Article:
Jun 092010
 

Hamsters are known for their burrowing. So if you have a hamster cage, you will need bedding material that lets your hamster burrow and make a nest in which he or she can sleep. Of course, bedding material has another use – that’s to absorb the urine that your hamster will produce. You’ll need about 2 inches (5 cm) of bedding material at the bottom of your hamster cage.

Below are recommendations for the different types of hamster bedding material:

 

GOOD to use:

Wood shavings: Aspen: If you like the look and feel of wood, Aspen shavings are a good choice for your hamster bedding. They have decent absorbency and are very inexpensive, especially compared to a product like Carefresh. The only negative is that some packages can have a lot of dust in them. So when you first use Aspen, check to see if your hamster is sneezing.

Carefresh: Very popular in the U.S. A cellulose based product that has a soft texture and good absorbency. It comes in many different sizes and can be found in most pet stores. If you live in the U.K. it will be pricey, so try the alternate – Magazorb.

Megazorb: Available primarily in the U.K., this is a dried wood pulp product originally used for horses. The dust has been extracted and it has been sterilized. It is soft to the touch and has good absorbency.

Meadow hay: If the hay is natural and does not contain chemicals, this can be a safe bedding material.

OK to Use

Shredded paper such as paper towels or white tissues: Soft and usually non-toxic. But after your hamster urinates a few times on the shredded paper, it will become very wet. This means you will have to change it quite often.

Shredded cardboard: May be non-toxic, but if not finely shredded can have sharp edges that are not good for tiny hamster feet. Finacard, a U.K. based product, is supposed to be finely shredded.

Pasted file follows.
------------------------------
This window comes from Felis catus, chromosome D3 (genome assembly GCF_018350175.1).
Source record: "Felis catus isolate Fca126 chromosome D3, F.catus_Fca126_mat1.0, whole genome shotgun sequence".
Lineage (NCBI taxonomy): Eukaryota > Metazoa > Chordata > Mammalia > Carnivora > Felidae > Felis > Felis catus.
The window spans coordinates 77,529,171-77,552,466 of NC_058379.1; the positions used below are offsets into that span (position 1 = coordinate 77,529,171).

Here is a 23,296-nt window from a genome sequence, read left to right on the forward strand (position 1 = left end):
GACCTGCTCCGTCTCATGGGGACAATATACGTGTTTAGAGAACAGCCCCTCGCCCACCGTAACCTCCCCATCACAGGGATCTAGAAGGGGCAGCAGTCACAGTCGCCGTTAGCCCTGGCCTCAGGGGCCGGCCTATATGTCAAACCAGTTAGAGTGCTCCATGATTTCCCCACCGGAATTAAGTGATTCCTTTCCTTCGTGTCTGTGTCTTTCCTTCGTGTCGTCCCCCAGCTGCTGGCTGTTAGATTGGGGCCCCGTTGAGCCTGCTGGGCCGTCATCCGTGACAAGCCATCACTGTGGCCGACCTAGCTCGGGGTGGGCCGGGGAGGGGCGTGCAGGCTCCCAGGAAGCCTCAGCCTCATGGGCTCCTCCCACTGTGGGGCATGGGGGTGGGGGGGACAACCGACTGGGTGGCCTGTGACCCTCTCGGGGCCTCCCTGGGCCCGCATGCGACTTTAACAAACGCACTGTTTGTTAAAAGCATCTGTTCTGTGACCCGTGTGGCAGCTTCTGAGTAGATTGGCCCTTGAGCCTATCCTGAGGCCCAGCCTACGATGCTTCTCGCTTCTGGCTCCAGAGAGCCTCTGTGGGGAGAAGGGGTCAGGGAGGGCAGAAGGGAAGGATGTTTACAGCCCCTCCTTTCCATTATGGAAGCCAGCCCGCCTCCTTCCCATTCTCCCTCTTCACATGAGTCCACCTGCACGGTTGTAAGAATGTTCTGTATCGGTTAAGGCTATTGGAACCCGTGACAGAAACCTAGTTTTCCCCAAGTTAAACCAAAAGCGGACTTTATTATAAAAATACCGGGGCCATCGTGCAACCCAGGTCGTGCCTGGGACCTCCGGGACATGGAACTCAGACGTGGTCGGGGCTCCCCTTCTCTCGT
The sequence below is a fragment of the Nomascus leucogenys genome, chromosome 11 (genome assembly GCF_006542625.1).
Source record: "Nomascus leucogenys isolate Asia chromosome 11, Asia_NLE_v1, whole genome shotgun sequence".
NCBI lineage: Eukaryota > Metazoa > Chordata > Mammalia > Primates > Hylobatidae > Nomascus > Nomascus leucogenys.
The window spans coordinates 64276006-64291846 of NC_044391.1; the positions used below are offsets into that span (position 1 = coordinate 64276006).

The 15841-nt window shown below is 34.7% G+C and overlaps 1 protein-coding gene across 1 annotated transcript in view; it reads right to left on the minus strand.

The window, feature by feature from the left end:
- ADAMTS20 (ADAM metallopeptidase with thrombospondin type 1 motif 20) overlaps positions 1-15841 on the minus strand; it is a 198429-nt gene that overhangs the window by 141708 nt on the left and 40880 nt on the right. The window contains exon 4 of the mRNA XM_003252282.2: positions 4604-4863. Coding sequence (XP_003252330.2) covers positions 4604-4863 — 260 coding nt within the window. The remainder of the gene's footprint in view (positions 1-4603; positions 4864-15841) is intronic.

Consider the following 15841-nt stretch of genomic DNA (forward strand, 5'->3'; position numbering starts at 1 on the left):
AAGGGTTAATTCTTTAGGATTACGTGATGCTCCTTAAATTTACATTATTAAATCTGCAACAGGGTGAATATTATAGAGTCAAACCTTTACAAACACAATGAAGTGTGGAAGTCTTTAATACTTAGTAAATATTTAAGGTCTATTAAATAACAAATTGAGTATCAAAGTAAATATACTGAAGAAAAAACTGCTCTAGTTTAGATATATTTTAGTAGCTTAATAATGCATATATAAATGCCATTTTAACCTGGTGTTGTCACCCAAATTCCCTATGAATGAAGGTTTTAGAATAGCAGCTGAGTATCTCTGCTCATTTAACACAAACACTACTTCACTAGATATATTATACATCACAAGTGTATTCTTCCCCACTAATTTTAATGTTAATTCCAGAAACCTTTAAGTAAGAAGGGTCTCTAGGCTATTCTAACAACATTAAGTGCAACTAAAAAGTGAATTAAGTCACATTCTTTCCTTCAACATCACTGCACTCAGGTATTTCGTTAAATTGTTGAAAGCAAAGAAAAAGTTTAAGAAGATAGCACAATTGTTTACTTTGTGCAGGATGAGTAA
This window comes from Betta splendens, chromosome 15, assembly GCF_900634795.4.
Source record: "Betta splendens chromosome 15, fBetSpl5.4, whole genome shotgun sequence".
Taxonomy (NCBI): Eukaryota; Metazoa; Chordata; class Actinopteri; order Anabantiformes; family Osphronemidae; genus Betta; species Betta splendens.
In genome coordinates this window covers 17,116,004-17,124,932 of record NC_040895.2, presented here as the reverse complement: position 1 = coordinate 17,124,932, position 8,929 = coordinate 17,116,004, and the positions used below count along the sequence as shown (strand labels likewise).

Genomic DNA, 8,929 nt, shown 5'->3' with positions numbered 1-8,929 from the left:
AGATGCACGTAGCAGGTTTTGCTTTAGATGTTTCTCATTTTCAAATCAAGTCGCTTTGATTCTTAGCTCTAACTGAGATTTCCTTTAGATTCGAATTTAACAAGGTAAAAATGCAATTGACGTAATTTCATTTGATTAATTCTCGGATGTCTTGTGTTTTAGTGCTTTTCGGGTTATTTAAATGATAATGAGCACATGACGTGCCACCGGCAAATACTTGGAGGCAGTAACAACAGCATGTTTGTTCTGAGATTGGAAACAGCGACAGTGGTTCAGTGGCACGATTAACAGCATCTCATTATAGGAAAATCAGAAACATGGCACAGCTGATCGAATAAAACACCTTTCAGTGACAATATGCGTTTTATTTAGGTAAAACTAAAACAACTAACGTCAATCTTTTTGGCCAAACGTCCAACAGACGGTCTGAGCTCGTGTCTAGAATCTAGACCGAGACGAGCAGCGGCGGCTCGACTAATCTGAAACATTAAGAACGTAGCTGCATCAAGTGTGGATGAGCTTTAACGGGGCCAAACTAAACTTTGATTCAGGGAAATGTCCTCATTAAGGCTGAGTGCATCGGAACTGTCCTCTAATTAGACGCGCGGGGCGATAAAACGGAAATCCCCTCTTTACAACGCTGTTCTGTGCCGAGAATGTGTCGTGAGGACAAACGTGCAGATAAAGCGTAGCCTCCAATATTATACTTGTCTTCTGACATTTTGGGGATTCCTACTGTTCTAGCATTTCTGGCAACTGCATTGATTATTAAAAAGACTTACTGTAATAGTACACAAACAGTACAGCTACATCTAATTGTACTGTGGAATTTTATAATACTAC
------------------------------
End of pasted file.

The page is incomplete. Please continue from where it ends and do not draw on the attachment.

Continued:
NOT GOOD to Use

Wood shavings: pine or cedar: Often contain phenols. These are chemicals that can affect your hamster’s health – namely, liver or respiratory problems.

Wood: Sawdust. Much too fine. As your hamster runs and burrows it will kick up a lot of wood dust that can irritate your hamster’s lungs.

Newspapers: Newspaper contains ink. Inks contain chemicals that can be harmful to your hamster.

Corn cobs: These tend to deteriorate quickly and get moldy. If you hamster then chews on the moldy cobs, it can get sick.

Cat litter: Very rough for a hamster’s feet. Additionally, like sawdust, cat litter often has a lot of dust in it which your hamster can then breathe in, resulting in respiratory problems.

Fabric: It may be soft, but will be tempting to your hamster to eat. This is not good for the hamster’s digestive system. Also, as fabric shreds, your hamster’s feet can get caught in it.

To learn about other items that should go inside your hamster cage, click here.

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